Ecclesiastes expresses the heart of God concerning what we say: “It is better that you should not vow than that you should vow and not pay. Do not allow your mouth to cause your flesh to sin. Do not say before the messenger that it [your vow] was a mistake. Why should God be angry at your voice and destroy the work of your hands? (Ecc. 5:4-6).
Believers should pay close attention to what the Bible says about making false statements, because it is a serious sin in the eyes of God. Today many untrue things are regularly said in many and various contexts. Advertizers regularly are deceptive about their products; the news media and politicians regularly distort the truth, and average people regularly lie about things to get their way, stay out of trouble, or gain some perceived advantage. All this lying in the world around believers makes it seem like lying is no big deal. But it is. We should make no mistake: lying is a way of the world, comes from the Devil, and is a sin. Believers should not lie.
“Wicked One.” The Greek is ponēros (#4190 πονηρός), which the BDAG Greek-English Lexicon describes as, “pertaining to being morally or socially worthless; therefore, ‘wicked, evil, bad, base, worthless, vicious, and degenerate.’” Ponēros is an adjective, but it is a substantive (an adjective used as a noun). A good example of a substantive in English is the adjectives in the well-known Clint Eastwood movie, “The Good, The Bad, and The Ugly.” The adjectives “good,” “bad,” and “ugly” refer to people (“good people,” “bad people,” “ugly people”), and thus they function as nouns even though they are adjectives. Similarly, “the wicked” here in Matthew 5:37 is a substantive and means, “the Wicked One,” which is the translation in most modern versions.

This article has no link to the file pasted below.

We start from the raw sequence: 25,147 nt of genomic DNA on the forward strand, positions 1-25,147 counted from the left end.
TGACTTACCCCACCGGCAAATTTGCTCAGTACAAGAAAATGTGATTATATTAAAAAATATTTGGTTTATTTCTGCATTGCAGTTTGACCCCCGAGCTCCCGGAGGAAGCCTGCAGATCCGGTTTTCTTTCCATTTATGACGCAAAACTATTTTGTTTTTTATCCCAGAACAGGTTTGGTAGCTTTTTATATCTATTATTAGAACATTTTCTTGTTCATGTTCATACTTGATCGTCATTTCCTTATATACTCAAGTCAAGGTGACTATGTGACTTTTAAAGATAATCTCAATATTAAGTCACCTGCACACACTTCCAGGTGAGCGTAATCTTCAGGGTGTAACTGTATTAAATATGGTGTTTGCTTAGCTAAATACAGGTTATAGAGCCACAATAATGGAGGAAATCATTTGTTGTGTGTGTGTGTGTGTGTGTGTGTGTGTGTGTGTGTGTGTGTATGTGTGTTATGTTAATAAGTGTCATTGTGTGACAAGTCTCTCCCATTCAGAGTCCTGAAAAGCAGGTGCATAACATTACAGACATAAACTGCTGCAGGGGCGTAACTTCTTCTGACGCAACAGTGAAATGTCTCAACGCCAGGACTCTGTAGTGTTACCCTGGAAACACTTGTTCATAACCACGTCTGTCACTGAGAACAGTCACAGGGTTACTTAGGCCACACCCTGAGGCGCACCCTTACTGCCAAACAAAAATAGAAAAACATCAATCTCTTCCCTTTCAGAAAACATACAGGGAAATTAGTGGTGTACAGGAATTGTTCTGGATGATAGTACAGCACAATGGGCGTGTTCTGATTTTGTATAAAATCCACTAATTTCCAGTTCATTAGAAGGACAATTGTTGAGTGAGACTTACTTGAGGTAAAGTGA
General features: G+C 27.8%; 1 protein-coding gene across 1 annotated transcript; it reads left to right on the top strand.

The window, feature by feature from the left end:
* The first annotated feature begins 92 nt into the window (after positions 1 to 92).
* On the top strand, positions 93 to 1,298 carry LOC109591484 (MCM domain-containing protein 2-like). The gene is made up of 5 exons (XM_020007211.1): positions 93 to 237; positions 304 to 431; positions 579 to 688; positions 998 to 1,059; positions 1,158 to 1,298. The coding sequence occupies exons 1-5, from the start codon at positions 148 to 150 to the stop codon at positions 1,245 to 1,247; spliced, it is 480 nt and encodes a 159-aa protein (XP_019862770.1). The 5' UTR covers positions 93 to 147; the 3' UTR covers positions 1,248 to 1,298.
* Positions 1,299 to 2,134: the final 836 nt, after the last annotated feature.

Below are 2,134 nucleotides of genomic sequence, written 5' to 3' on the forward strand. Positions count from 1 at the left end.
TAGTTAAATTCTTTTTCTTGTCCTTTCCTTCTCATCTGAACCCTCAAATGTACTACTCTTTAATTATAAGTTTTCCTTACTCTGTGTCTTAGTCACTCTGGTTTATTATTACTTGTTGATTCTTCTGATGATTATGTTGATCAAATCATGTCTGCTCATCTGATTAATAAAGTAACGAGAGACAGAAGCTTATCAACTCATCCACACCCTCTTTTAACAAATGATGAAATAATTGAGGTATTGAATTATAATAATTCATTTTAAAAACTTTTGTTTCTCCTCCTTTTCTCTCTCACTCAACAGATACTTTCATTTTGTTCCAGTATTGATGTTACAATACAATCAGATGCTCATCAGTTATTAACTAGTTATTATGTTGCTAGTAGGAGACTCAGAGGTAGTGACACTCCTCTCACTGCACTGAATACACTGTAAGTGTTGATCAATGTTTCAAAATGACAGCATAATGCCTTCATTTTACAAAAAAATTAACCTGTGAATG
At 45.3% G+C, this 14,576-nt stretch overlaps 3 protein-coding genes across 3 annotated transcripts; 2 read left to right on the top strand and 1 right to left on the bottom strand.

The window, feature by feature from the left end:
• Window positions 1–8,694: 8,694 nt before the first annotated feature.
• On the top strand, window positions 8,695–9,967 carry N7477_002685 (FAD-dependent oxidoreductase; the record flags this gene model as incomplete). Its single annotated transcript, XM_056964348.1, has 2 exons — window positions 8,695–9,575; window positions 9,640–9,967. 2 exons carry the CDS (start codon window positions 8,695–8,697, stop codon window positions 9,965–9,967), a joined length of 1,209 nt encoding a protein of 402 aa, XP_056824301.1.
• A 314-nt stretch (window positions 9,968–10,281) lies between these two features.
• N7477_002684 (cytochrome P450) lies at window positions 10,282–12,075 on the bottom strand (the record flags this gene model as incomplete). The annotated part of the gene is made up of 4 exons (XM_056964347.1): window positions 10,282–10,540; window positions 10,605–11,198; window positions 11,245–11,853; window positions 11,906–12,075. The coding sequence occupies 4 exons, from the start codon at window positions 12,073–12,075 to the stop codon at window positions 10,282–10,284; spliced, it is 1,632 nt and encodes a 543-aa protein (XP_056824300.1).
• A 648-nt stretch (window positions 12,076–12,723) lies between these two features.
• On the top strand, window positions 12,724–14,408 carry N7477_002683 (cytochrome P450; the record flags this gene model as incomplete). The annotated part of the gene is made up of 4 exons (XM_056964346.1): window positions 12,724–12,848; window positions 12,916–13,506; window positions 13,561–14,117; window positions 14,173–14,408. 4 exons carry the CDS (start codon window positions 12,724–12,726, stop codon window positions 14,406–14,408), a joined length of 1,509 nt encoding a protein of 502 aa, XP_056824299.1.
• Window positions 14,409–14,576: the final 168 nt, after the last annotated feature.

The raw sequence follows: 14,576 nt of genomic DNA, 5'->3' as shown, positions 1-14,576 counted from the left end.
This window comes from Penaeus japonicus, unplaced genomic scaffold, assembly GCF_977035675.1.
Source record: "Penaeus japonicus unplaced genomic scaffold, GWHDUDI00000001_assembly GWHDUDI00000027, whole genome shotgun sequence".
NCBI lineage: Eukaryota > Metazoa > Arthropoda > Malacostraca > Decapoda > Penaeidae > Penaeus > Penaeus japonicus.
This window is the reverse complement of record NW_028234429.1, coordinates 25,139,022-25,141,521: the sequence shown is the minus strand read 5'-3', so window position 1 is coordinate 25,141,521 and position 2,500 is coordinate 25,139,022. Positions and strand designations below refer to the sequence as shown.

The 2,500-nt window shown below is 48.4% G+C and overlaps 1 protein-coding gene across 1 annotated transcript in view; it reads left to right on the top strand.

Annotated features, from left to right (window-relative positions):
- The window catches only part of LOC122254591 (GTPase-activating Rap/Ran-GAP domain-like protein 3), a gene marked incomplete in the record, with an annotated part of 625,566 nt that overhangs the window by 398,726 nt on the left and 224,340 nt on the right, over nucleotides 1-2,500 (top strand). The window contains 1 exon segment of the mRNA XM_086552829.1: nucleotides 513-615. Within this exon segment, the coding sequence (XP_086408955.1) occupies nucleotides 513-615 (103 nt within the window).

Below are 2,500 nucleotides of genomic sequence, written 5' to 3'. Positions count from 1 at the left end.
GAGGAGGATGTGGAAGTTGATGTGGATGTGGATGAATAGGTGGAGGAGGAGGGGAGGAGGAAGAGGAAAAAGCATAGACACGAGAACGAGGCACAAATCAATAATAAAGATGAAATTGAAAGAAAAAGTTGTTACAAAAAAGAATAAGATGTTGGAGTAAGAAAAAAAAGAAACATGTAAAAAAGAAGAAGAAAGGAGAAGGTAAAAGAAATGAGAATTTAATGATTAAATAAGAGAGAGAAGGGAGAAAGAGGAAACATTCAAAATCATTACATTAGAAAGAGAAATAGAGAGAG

Other substantives in the Bible include: 1 John 5:19 where “the evil” also means “the evil one”; Revelation 1:18, where “the Living” actually is “the Living One”; Matthew 10:41, where “a righteous” actually refers to “a righteous one” (or someone righteous); Matthew 12:41, where “a greater” means “a greater one”; Romans 8:28, where “called” refers to “the called ones” (although some versions translate “called” in that sentence as if it was a verb, which it is not); 1 Thessalonians 4:6, where “avenger” is “an avenging one” and 1 Corinthians 2:6, where “the perfect” refers to “the perfect [or mature] ones.” In Acts 2:11, the adjective megaleios, which means “great, powerful, magnificent,” is used as a substantive, such that “the megaleios” means “the magnificent acts” or “the mighty works.”
There are translators who do not believe that poneros is a substantive, but is only the word “evil.” However, evil does not just happen. The wording the Bible uses, that sin is “from” evil, points to a source. “Evil” is not just floating around, it comes from somewhere. It seems that if the Lord simply meant to say that swearing oaths by Jerusalem, or by your hair, was evil, he would have simply said, “it is evil,” and not, it “is from the evil.”
The Devil (Slanderer) is the fount and foundation of wickedness. It was in him that wickedness was first found, when he was lifted up with pride and decided to rebel against God. Ever since that time he has been true to his name, “the Wicked One,” and has been doing and causing wickedness wherever he can, which, since he is “the god of this age,” is a considerable amount of wickedness. [For more names of the Devil and their meanings, see Appendix 14, “Names of the Devil”].